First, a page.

Did you notice that the Classic Word of the Day has been missing this week?
No? Oh. Well, that’s okay. I hardly noticed either, but there’s an exciting part – it isn’t because I forgot. Nope, I just ran out of words.
Do you find that hard to believe? You probably should, there are a boatload of boating words that I didn’t bother to define. In fact, I not sure I knew what a frigate or lee was until I read each of them 3562 times over the last month and a half.
In addition to the skipped jargon, there is an entirely unexplored class of word floating around in MD. And I do mean entirely unexplored. You see, one day as I was researching the meaning of the word quoggy I came across an interesting article on JSTOR. In fact, it was so intriguing that I signed up for a free trial of JSTOR (an on-line academic journal database) so I could read full content.
Here’s a link if you want to take it all in for yourself (free trial and all), but if not, I’ll do my best to summarize. In “Melville’s Contribution to English” published in Modern Language Association’s journal, PMLA, James Mark Purcell introduces his readers to a list of words and phrases from Melville’s works which were not found in the leading historical dictionaries of the day.
Brand, spanking new words. Melvillisms. And not just one or two. In Moby-Dick, we’re talking 36 original uses of our language. Or his language. Or language. It’s all a little quoggy.
Purcell gives an annotated list (I fall for annotated lists everytime, folks, everytime) of all the words from Melville’s works with definitions where necessary. Many of them are definitely whaling words, but here are a few that we could probably reintroduce into conversational language today (oh, and these meanings below are pretty heavily my own, don’t blame Purcell, unless I do, too):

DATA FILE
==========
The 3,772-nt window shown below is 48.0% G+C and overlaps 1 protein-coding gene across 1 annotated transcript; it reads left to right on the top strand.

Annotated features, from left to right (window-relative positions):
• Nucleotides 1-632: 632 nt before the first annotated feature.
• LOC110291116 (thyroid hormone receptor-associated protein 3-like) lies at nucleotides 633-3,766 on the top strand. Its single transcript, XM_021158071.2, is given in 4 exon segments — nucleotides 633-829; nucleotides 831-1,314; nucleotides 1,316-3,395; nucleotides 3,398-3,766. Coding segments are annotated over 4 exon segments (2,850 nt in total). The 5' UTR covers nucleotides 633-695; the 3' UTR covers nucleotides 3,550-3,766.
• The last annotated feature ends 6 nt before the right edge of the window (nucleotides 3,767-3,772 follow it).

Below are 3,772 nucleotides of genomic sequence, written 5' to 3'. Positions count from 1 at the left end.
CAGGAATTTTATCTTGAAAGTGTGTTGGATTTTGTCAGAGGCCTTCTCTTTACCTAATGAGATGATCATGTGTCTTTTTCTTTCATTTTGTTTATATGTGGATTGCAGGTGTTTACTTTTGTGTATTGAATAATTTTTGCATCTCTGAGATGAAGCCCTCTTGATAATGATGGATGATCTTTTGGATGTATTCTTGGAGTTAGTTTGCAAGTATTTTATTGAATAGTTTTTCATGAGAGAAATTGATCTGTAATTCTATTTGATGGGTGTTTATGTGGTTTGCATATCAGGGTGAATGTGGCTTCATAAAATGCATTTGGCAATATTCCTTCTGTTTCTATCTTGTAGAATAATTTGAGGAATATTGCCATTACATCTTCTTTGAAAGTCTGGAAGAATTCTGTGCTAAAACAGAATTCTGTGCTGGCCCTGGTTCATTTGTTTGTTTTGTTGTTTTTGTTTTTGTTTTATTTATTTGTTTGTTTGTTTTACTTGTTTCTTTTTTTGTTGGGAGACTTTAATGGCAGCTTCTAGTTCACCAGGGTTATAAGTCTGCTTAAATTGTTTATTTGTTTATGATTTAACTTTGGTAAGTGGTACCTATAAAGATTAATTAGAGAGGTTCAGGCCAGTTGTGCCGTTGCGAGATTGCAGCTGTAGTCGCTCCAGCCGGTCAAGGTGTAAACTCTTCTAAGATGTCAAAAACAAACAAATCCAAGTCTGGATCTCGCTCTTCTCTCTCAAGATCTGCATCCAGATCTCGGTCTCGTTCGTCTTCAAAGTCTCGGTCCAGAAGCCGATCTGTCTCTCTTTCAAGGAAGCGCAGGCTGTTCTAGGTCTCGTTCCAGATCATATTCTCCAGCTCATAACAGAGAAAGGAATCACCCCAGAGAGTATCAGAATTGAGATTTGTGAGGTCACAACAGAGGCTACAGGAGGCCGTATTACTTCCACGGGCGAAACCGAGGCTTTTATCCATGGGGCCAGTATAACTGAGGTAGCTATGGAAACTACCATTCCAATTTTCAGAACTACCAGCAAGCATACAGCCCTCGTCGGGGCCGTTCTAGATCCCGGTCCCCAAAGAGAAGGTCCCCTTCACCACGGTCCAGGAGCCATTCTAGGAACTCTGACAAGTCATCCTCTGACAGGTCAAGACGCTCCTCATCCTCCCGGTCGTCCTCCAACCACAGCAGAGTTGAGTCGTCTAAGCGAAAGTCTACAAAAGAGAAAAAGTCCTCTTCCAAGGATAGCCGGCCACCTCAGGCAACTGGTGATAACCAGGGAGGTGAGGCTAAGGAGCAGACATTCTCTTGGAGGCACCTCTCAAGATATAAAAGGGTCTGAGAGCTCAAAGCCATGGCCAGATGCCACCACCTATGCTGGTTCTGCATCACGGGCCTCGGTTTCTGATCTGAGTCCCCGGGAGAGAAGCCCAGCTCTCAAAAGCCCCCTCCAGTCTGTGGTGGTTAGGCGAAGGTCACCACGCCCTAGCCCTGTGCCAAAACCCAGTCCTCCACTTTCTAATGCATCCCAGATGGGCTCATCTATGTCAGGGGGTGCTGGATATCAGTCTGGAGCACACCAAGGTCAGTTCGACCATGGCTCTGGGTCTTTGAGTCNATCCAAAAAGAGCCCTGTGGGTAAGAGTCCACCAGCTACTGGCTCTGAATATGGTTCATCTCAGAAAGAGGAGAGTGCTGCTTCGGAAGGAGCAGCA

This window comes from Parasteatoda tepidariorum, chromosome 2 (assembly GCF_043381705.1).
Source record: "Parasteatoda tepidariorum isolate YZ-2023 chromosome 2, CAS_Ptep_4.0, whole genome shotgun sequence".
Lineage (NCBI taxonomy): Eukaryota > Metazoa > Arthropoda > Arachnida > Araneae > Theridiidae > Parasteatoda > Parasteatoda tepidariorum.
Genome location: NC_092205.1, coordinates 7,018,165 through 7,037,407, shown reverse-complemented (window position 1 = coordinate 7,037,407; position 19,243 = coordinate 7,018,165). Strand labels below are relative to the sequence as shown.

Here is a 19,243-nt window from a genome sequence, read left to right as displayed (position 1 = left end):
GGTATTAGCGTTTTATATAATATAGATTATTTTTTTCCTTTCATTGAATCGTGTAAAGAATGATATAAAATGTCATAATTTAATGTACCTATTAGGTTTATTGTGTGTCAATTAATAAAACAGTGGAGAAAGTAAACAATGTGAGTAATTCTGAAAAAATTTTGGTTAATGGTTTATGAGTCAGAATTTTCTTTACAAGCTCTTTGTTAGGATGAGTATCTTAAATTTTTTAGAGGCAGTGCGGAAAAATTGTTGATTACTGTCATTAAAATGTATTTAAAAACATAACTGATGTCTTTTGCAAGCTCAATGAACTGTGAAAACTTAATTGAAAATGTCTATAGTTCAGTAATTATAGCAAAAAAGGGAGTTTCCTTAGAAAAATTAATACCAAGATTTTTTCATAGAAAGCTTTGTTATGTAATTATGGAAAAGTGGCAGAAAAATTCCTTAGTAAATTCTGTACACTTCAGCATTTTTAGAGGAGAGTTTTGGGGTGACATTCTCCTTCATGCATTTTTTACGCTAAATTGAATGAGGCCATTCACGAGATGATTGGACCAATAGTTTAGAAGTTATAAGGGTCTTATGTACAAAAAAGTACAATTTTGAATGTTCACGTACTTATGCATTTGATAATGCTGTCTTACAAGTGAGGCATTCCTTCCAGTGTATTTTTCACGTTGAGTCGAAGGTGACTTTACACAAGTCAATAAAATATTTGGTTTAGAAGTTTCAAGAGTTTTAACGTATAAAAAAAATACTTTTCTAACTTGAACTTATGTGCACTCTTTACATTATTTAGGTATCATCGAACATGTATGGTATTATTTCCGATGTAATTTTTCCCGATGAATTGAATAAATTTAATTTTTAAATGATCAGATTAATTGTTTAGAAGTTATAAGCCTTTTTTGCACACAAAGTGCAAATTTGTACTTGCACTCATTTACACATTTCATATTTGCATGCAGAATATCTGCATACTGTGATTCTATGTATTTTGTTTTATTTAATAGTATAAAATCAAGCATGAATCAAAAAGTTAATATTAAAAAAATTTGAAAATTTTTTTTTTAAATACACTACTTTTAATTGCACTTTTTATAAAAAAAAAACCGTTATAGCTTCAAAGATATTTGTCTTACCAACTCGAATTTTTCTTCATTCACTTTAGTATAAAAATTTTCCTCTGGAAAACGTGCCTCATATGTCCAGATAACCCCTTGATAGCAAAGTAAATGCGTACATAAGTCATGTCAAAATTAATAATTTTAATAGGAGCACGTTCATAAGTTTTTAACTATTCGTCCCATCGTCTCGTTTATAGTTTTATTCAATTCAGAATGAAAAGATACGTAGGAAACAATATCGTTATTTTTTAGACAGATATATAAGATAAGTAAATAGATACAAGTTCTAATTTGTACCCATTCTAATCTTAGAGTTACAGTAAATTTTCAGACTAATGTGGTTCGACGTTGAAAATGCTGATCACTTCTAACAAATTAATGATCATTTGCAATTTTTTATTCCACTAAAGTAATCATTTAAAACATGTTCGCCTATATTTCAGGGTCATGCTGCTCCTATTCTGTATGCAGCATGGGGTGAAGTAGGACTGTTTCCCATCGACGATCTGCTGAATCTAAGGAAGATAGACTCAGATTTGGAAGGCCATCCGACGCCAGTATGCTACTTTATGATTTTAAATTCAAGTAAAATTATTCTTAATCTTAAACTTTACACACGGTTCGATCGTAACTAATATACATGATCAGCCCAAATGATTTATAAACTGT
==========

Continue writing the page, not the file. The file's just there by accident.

block – a haircut
crescentric – Do you think he meant concentric, or crescentic and just got confused?
curios – The New English Dictionary credits Melville with the earliest use of this word.
curvicues – involved figurations, sort of like curlicues, yes?
Earthsman – as opposed to a Moonsman
flukes – an exclamatory word, “Flukes!”
footmanism – toadyism, which is the practice of flattering others to elevate yourself. I had to look it up.
furious – well, he was the first to use it as an adverb. He wrote furious furious.
gardenny – now really, I add “y” the to the ends of lost of words and no one ever writes journal articles saying that I’m geniusy.
quoggy – that’s right, Purcell didn’t give us a definition, maybe because he doesn’t know one
squilgee – a mop for cleaning the decks of whale ships
Tic-Dolly-row – that which disturbs the mind and feelings
Flukes! Let’s incorporate these words furious to all Earthsman, just make sure their use doesn’t turn into footsmanism or cause anyone Tic-Dolly-row.